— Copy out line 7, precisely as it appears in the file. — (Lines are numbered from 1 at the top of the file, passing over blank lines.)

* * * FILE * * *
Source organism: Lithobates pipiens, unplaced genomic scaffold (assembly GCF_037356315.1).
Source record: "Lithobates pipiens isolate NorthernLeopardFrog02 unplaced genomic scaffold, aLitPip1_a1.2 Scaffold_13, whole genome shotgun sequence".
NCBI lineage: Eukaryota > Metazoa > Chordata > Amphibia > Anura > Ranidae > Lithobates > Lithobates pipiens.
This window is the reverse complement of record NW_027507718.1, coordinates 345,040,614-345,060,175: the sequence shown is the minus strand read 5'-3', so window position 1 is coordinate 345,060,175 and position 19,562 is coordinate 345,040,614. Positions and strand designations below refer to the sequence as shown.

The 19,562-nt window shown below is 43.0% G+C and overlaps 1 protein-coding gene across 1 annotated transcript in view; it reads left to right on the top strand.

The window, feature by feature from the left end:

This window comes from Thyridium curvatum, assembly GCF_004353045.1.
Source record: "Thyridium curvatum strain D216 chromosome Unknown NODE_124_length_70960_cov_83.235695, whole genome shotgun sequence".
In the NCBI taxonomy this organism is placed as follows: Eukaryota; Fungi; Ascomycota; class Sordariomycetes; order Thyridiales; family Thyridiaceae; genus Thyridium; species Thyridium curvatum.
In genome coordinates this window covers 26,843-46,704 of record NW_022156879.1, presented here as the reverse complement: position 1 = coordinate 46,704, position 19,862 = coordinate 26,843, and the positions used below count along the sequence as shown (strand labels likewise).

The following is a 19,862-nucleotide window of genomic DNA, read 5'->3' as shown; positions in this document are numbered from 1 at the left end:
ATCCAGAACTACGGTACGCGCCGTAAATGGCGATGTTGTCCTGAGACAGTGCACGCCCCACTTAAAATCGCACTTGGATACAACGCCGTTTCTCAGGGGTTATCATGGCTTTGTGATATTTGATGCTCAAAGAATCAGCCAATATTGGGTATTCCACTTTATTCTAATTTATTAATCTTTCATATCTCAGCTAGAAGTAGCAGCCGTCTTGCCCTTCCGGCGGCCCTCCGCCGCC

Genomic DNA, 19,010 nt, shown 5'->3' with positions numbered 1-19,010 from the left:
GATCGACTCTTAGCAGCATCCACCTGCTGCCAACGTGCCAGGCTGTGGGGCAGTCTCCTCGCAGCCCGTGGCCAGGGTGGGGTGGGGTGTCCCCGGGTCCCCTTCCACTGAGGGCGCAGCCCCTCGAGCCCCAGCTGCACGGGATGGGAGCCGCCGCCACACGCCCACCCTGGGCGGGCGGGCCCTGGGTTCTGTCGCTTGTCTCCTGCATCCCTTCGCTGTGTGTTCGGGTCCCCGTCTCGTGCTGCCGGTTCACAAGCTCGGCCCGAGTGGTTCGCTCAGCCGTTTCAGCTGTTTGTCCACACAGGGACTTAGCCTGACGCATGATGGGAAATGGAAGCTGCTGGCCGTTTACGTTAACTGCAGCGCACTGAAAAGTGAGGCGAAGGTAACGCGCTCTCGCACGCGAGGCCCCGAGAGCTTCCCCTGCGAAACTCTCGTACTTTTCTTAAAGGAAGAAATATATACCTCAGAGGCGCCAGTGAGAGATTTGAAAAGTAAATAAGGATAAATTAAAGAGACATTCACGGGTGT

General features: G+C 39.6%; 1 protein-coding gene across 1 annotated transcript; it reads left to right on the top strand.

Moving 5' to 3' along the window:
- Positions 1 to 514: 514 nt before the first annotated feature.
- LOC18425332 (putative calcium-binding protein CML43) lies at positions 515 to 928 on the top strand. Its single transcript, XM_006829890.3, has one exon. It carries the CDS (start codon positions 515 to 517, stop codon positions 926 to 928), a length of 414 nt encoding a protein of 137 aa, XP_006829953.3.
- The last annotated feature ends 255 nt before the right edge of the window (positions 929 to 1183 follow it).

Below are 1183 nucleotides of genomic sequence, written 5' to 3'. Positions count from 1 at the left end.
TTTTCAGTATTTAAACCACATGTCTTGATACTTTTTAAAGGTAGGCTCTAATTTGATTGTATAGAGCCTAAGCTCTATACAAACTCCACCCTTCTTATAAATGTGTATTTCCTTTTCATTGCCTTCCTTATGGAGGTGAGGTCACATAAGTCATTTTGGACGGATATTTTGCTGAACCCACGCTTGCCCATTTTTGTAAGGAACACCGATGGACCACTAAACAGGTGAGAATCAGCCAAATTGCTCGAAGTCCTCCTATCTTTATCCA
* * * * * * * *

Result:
This window comes from Thyridium curvatum, assembly GCF_004353045.1.